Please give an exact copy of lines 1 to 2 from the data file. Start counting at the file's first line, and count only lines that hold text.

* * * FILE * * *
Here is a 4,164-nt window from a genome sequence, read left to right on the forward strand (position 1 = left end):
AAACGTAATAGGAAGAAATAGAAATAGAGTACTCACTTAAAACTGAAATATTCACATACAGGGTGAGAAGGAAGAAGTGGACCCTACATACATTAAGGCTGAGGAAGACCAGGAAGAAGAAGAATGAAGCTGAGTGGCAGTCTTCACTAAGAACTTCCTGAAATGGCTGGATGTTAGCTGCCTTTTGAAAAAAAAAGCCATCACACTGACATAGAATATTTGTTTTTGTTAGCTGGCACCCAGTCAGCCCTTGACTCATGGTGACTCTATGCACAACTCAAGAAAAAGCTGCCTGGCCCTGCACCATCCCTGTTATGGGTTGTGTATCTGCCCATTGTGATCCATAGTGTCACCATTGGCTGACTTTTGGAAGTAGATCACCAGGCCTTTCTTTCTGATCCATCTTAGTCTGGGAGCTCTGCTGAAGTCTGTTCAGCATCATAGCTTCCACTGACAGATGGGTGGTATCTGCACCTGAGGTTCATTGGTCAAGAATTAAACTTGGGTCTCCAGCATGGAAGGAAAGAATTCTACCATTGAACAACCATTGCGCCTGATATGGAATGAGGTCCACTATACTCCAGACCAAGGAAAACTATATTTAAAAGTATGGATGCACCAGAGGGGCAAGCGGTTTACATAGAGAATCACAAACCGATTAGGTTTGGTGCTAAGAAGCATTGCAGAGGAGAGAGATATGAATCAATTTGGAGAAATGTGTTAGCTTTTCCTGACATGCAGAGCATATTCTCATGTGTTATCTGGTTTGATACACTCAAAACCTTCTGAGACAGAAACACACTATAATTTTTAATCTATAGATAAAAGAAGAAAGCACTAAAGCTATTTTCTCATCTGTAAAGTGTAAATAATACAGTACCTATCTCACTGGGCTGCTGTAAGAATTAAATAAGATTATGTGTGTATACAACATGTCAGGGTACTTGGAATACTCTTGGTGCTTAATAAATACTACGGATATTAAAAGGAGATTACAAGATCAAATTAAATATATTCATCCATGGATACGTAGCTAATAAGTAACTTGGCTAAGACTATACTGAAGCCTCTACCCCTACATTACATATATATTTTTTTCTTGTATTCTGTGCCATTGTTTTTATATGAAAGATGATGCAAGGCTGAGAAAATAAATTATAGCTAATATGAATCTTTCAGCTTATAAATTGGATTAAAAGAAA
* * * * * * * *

Here is a 4,164-nt window from a genome sequence, read left to right on the forward strand (position 1 = left end):
AAACGTAATAGGAAGAAATAGAAATAGAGTACTCACTTAAAACTGAAATATTCACATACAGGGTGAGAAGGAAGAAGTGGACCCTACATACATTAAGGCTGAGGAAGACCAGGAAGAAGAAGAATGAAGCTGAGTGGCAGTCTTCACTAAGAACTTCCTGAAATGGCTGGATGTTAGCTGCCTTTTGAAAAAAAAAGCCATCACACTGACATAGAATATTTGTTTTTGTTAGCTGGCACCCAGTCAGCCCTTGACTCATGGTGACTCTATGCACAACTCAAGAAAAAGCTGCCTGGCCCTGCACCATCCCTGTTATGGGTTGTGTATCTGCCCATTGTGATCCATAGTGTCACCATTGGCTGACTTTTGGAAGTAGATCACCAGGCCTTTCTTTCTGATCCATCTTAGTCTGGGAGCTCTGCTGAAGTCTGTTCAGCATCATAGCTTCCACTGACAGATGGGTGGTATCTGCACCTGAGGTTCATTGGTCAAGAATTAAACTTGGGTCTCCAGCATGGAAGGAAAGAATTCTACCATTGAACAACCATTGCGCCTGATATGGAATGAGGTCCACTATACTCCAGACCAAGGAAAACTATATTTAAAAGTATGGATGCACCAGAGGGGCAAGCGGTTTACATAGAGAATCACAAACCGATTAGGTTTGGTGCTAAGAAGCATTGCAGAGGAGAGAGATATGAATCAATTTGGAGAAATGTGTTAGCTTTTCCTGACATGCAGAGCATATTCTCATGTGTTATCTGGTTTGATACACTCAAAACCTTCTGAGACAGAAACACACTATAATTTTTAATCTATAGATAAAAGAAGAAAGCACTAAAGCTATTTTCTCATCTGTAAAGTGTAAATAATACAGTACCTATCTCACTGGGCTGCTGTAAGAATTAAATAAGATTATGTGTGTATACAACATGTCAGGGTACTTGGAATACTCTTGGTGCTTAATAAATACTACGGATATTAAAAGGAGATTACAAGATCAAATTAAATATATTCATCCATGGATACGTAGCTAATAAGTAACTTGGCTAAGACTATACTGAAGCCTCTACCCCTACATTACATATATATTTTTTTCTTGTATTCTGTGCCATTGTTTTTATATGAAAGATGATGCAAGGCTGAGAAAATAAATTATAGCTAATATGAATCTTTCAGCTTATAAATTGGATTAAAAGAAA